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Re: Seminars

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I would have to agree with you on all counts.  I am one of those young engineers and the few seminars I have been able to attend were very informative.  All of them have been sponsored by SEAW and are reasonably priced.  Less than $200.  They have also been held on Saturdays.  These have been primarily related to wood construction and seismic related issues.

I would love to be able to attend some of the AISC, ACI and ASCE seminars to make sure I'm fully up to date on current practices but the cost involved is prohibitive.  My employer will cover half the price of seminars but if it's during the week, I need to take vacation time.  And when the full day event costs over $300, which seems fairly typical, there is no way I can justify this.  If it were on a weekend or a Friday I could maybe justify it since I also work an alternative work schedule.

In some ways I feel that these organizations are gouging (personal view) the smaller companies when they charge these kinds of fees.  Especially, when the seminar is over $500 for a full day.  On a typical week day, if I can bill all of my hours, I would bring in about $600 to the company.  How is my employer supposed to justify this?  Granted at a larger company, if they send a couple people they can then hold their own meetings, within there company, to bring every one up to date on current practices.  This lets them spread out the cost and keeps everyone getting the important information.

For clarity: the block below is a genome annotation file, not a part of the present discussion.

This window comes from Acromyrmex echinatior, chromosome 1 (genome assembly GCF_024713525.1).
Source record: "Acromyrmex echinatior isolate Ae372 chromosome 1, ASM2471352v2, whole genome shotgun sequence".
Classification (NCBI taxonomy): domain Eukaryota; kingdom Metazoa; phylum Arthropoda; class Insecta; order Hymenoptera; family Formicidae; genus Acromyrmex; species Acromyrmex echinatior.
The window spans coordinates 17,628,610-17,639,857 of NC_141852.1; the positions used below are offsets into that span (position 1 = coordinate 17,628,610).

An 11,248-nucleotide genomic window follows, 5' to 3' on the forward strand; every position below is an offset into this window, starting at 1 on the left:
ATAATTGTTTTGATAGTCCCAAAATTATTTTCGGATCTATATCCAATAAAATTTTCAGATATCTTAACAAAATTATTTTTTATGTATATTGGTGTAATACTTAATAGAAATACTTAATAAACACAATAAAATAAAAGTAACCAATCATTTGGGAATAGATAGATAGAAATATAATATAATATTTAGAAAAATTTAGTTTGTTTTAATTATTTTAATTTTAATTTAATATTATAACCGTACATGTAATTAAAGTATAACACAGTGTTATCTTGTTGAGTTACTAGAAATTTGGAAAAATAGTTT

I would be interested to see some of the statistics on who attends these seminars.  The size of companies sending representatives and what level in the company they held.  I would imagine the people responding to surveys and check the portion preferring week day seminars, are those that receive full sponsorship from their companies.


At 07:55 PM 8/29/2003, you wrote:


Just a small bit of personal feedback on these seminars that AISC, ACI, and others puts out:


1)       they tend to be offered during the weekday during business hours when I am extremely busy and cannot always afford or be given permission to take time off from work (notwithstanding that some engineers abhor to give up any part of their weekend)

2)       they can be prohibitively expensive, two hundred to four hundred dollars or more, as I may not be always able to have my company sponsor me


I think these apply commonly also to others especially younger engineers. This is too bad because it is probably younger engineers that would benefit a great deal from them. I get lots of newsletters and flyers for seminars that sound interesting but I am always disappointed to note the time and cost that rules them out for me. The rare seminars that I have somehow managed to attend have been very good, for the most part.


I think the SEAOC seminars are probably the most reasonable in terms of the times they have them (evenings or weekends) and the cost is usually relatively low that I dont mind paying out of my own pocket.